Initiating a backup for a volume doesn’t have any impact on the application’s performance or its availability. Backups are normally started by creating a snapshot of a volume and then copying the snapshot data to the backup target. These snapshots are retained in the cluster and purged periodically based on the specified backup policy.
Diamanti’s backup controller, integrated with Kubernetes, allows users to configure policies such as frequency for running the backup, retention period for the backups and enabling compression. These backups ensure that application data is available for restore in case of any disaster.
Figure 5: Backup on a Diamanti Cluster
Replication for Disaster Recovery
The Diamanti platform provides a Disaster Recovery (DR) solution using volume replication across multiple clusters. Volume replication periodically sends the volume data to remote clusters to protect against primary site failure. The clusters can be deployed in multiple regions for fault isolation. Since these clusters are separated by long distances, synchronous replication becomes challenging. Hence, volumes across multiple clusters are asynchronously replicated.
Volume replication is configured via Diamanti-defined CR (Custom Resource), which is a Kubernetes concept that allows third-party functionality to natively integrate with Kubernetes APIs. Diamanti Volume Replication allows users to configure the parameters required for replication such as Persistent Volume Claims (PVCs), replication schedule and DR site information. Users can set up a replication schedule based on an application’s tolerance for loss of data. This helps a stateful application to failover to another cluster in case of any disaster. Volume replication across clusters is built using snapshot technology. On every replication cycle, a snapshot of the volume attached to an application is created on the primary cluster. The Replication Agent of the primary cluster compares the snapshot data against previous snapshots (if any). The differences are sent over to the DR cluster’s replication agent which syncs the data to the corresponding volume on a DR cluster. Once the replication is completed, a snapshot of the replicated volume is taken on the DR cluster. This ensures the volume’s snapshots on both clusters are consistent. In case of a disaster, the application can be instantly started with the replicated volume using the NVMe SSDs on the Diamanti platform. The snapshots on primary and DR clusters are purged periodically based on the specified replication policy.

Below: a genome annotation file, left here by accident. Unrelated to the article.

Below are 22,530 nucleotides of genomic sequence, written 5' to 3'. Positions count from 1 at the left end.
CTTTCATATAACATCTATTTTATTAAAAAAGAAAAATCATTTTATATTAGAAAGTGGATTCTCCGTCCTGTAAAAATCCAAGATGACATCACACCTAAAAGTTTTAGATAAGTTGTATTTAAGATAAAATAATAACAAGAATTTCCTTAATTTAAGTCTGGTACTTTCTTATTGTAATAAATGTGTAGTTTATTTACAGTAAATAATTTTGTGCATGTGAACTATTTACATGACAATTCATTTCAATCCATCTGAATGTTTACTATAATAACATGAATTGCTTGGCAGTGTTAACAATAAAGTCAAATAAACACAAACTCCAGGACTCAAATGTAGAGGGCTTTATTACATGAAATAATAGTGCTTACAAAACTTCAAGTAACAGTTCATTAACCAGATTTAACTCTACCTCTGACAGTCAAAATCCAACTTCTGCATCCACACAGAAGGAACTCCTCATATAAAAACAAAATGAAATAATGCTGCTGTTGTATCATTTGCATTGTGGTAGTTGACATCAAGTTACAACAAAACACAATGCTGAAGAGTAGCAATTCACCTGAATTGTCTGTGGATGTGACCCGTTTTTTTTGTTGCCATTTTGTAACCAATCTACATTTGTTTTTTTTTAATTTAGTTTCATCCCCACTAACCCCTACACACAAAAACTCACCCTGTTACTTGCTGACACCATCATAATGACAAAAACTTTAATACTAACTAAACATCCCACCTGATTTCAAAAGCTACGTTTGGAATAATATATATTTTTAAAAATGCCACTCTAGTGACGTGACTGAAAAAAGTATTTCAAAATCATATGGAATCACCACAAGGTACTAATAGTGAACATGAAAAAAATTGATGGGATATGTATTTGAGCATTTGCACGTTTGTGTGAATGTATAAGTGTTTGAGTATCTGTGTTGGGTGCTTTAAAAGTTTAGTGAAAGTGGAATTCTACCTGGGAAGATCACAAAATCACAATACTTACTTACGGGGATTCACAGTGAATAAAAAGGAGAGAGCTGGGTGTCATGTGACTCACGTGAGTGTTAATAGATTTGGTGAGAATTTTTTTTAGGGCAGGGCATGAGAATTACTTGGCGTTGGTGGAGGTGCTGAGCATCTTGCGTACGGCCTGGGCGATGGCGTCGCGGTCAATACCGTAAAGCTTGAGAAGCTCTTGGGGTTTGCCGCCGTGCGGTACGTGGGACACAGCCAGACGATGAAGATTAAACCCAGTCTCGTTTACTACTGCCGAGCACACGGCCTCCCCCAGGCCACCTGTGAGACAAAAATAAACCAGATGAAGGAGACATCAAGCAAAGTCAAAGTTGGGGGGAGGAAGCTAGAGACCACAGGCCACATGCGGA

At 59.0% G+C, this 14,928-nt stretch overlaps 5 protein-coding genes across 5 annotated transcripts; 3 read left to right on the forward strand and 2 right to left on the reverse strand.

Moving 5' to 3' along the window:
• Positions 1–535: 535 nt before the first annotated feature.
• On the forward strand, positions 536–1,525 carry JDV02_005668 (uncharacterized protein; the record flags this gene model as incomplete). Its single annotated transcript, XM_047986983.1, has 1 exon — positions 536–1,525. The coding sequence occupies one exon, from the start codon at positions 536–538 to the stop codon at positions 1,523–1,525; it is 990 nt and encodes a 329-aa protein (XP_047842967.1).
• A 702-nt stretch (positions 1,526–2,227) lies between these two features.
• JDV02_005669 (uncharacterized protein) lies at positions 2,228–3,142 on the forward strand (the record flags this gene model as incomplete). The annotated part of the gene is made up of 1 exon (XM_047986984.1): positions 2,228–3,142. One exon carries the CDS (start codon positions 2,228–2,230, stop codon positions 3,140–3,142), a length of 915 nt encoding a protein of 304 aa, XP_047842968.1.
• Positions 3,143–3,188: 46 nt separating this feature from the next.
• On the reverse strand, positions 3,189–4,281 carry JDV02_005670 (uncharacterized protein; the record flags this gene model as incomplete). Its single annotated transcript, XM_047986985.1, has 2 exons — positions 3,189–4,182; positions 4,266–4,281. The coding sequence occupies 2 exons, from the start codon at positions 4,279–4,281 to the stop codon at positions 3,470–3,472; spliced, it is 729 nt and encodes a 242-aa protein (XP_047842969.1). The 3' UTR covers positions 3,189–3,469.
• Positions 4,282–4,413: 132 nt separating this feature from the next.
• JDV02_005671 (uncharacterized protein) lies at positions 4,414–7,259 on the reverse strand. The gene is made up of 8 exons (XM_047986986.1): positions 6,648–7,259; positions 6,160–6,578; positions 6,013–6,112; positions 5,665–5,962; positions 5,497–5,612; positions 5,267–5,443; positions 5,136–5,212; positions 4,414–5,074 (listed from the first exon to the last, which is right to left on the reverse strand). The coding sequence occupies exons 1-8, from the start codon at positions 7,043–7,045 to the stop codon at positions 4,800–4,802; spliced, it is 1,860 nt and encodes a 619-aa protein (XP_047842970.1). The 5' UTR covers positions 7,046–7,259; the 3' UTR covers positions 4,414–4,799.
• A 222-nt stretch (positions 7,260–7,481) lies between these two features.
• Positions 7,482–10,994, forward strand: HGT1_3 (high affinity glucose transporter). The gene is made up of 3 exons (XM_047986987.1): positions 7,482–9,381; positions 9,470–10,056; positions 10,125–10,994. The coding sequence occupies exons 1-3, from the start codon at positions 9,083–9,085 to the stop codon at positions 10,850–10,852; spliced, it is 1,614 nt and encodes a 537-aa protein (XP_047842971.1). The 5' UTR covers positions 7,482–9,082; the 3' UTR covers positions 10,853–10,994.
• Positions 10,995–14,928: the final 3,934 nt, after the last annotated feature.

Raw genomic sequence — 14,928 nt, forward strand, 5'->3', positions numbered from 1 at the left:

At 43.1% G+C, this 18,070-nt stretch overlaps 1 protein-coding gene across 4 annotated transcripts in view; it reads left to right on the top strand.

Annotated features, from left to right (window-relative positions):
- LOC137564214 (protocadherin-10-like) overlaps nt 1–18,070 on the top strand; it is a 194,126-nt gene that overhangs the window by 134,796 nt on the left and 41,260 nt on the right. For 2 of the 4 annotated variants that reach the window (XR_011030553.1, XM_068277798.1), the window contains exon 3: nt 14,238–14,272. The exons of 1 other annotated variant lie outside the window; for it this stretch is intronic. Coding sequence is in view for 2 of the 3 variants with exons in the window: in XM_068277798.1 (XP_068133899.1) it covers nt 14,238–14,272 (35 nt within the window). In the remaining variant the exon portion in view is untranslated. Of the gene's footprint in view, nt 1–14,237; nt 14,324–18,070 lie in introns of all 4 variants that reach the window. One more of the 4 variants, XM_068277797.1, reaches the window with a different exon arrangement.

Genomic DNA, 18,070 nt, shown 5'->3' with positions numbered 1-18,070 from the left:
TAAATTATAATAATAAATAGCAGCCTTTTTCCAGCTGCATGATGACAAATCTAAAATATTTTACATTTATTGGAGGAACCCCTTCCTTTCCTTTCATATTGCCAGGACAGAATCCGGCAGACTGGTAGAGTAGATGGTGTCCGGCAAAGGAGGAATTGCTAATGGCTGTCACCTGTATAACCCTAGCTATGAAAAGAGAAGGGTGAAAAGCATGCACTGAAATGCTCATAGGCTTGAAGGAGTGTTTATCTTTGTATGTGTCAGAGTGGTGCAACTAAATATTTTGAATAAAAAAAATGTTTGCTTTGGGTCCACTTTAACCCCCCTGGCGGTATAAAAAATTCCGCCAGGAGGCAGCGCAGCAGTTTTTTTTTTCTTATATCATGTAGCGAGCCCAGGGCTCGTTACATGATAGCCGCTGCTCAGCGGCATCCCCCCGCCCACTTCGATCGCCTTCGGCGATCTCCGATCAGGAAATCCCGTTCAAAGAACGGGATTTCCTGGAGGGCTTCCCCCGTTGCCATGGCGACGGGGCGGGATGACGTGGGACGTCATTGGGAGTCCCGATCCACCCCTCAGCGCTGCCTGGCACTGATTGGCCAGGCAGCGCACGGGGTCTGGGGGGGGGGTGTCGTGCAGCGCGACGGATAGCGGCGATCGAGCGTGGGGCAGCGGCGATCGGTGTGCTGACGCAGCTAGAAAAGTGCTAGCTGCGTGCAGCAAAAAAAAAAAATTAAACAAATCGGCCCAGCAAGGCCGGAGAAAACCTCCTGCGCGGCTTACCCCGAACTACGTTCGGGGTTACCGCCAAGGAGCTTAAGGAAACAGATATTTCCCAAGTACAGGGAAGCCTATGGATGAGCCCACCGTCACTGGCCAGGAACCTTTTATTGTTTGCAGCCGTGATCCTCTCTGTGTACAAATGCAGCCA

Figure 6: Replication for Disaster Recovery
The Diamanti Enterprise Kubernetes Platform is the industry’s only hyperconverged infrastructure (HCI) that provides enterprise-class storage services for stateful containerized applications. With storage services that enable high availability (HA) and disaster recovery (DR), Diamanti provides an efficient and cost-effective failover mechanism to protect against any catastrophic events and significantly reduces application downtime. Thus, the Diamanti platform not only provides high performance, isolation, and portability, it also makes running stateful applications on Kubernetes with built-in protection against any failures in production a reality.